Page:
1. Humility – Pretty straight forward, all of the great coaches I met never needed to tell me how great they were.  They are true masters’ who understand mastery is egoless. Humility is a big picture idea very subjective but probably the greatest trait I saw in the great coaches I have met.
 
2. Great communicators – Great coaches are just as good at listening as they are at giving directions. They understand who they are working with and give feedback and instructions in a way their client/athlete/child will understand best.
 
 
3. See the big picture – Great coaches pick up on the small details but understand and see the big picture for their client/athlete/child.  They have the overall goal in mind but are realistic and flexible in making decisions which will be in the best interest of their client/athlete/child.
 
4. Bring out the best in others – Now this is the art. Coaches know how to motivate others and understand no one client/athlete /child is the same. They put the client’s/athlete’s/child’s needs before theirs  (that’s the whole humility thing again).
 
5. Surround themselves with smart people – They sit behind the smart kids in class and strive to be a small fish in a big pond. They might not win on the show who wants to be a millionaire but they would have tons of educated friends to call for the answers.
 
 
6. Life long learners – They keep learning and understand the more they learn the less they realize they know. They talk to others for advice, read books, goes to seminars and most all learn from their clients/athletes/children. They take big picture ideas that are complex and make them easy to understand ( i.e. where do babies come from? Answer Wisconsin).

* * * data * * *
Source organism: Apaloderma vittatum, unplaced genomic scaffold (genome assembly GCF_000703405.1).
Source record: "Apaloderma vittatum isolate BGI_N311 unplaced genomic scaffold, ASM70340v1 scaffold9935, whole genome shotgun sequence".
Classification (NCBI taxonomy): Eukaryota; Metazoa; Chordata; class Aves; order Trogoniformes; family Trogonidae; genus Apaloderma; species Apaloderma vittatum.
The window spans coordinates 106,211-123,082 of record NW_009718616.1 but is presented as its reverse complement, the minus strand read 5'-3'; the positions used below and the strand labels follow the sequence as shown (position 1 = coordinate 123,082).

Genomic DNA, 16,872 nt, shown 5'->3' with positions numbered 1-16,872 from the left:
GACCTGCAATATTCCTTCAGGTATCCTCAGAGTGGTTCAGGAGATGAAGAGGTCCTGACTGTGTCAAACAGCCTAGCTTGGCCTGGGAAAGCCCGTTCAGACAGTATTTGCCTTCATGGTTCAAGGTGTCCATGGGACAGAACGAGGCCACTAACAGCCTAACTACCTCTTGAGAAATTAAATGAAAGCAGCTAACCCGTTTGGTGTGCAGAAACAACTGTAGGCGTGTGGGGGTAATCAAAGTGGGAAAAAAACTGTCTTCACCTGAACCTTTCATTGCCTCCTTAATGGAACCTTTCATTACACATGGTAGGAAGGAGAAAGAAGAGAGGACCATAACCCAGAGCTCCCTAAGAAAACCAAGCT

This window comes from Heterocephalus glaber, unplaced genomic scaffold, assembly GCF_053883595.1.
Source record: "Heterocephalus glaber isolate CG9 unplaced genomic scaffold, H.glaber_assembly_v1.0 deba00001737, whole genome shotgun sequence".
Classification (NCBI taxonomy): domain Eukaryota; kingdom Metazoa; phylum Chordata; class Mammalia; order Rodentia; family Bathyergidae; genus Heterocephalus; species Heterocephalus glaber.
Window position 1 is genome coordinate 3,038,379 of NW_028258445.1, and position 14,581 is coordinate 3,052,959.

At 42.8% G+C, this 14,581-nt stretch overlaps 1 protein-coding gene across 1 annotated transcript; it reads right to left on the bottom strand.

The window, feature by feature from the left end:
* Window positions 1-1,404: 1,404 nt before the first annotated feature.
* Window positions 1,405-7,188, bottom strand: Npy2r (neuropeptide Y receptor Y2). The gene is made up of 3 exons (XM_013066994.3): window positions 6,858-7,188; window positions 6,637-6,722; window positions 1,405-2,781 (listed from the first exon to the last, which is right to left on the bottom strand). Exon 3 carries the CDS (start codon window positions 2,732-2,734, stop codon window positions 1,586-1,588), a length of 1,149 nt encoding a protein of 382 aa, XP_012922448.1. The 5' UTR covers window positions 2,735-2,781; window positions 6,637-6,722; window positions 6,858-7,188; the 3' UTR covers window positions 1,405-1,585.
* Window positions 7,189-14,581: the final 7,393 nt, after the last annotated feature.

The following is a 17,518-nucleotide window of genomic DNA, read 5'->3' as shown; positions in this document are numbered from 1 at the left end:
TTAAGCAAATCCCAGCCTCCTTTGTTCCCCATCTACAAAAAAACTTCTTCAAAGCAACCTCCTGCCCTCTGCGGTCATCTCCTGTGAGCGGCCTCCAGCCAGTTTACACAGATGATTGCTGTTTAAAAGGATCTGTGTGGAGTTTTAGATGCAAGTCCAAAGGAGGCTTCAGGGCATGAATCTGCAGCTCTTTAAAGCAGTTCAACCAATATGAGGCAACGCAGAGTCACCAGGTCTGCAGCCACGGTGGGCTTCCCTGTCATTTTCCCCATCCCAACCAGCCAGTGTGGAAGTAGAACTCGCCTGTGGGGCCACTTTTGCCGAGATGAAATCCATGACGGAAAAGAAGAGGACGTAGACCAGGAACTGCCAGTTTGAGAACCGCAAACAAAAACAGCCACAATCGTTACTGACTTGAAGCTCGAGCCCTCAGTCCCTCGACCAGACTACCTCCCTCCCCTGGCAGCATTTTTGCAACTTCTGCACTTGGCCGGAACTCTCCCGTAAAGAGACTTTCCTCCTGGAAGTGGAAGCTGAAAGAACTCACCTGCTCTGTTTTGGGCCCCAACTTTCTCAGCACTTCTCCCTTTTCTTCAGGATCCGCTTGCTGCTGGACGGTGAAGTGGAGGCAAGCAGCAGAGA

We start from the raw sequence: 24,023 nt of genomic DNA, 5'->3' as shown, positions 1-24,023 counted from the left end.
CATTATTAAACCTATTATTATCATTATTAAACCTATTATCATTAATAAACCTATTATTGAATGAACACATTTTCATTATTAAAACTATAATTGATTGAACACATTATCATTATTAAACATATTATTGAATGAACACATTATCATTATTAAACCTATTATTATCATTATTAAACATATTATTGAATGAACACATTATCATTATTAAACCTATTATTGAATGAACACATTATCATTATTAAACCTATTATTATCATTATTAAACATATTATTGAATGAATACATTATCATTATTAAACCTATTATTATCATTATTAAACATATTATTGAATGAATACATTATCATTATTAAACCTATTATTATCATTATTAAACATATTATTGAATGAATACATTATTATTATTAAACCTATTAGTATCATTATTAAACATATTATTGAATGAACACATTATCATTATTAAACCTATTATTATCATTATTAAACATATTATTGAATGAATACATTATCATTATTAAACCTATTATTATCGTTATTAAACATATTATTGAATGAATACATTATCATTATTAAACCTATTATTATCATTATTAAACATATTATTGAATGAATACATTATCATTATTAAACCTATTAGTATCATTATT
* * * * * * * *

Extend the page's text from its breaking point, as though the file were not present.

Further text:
8. They are leaders – They do the right thing for their client/athlete/child not what’s right. They will stand up for their client/athlete/child even when others think they are wrong because they know what is best for that client/athlete/child.
 
9. They pay it forward – They help others who are working to develop themselves (good parents help younger parents, good S&C coaches share knowledge with up and coming strength coaches etc..).
 
10 They are good at sharing – All of the top coaches I have met open up their computers and let me take whatever I want. They recognize it’s not the program or plan it’s how it’s delivered and tweaked. They are confident in their abilities and secure with sharing knowledge.
 
11. They have a strong foundation – Like a house if everything collapsed they could rebuild from their foundation and reconstruct the house but this time it would be better with a pool out back.
 
After hearing Vern Gambetta speak about coaching for excellence it clicked………. I didn’t need to make a transition from personal trainer to strength coach. I have been coaching people since I started personal training 9 years ago. Yeah my programs might have sucked but I coached to bring out the best in people. The coach hat is not that different if your coaching athlete’s to perform, personal training clients to feel better or raise your kids to be good people. So what’s it going to be are you going to be a trainer or coach? Either way you’re going to have an impact on people’s lives.

Chad makes some great observations, I loved having him spend time with me in the UK and I’m sure we will hook up again at some point in the near future.

 

Some examples include using minecraft to design models and prototypes, presenting custom writing service check that through social media tools, or writing in a professional medium
Nick GranthamWhat makes a good S&C coach?

2 Comments on “What makes a good S&C coach?”

  1. Matt Smith

    Great post Nick thanks for sharing. It would have been interesting to hear that conversation you had with Dunc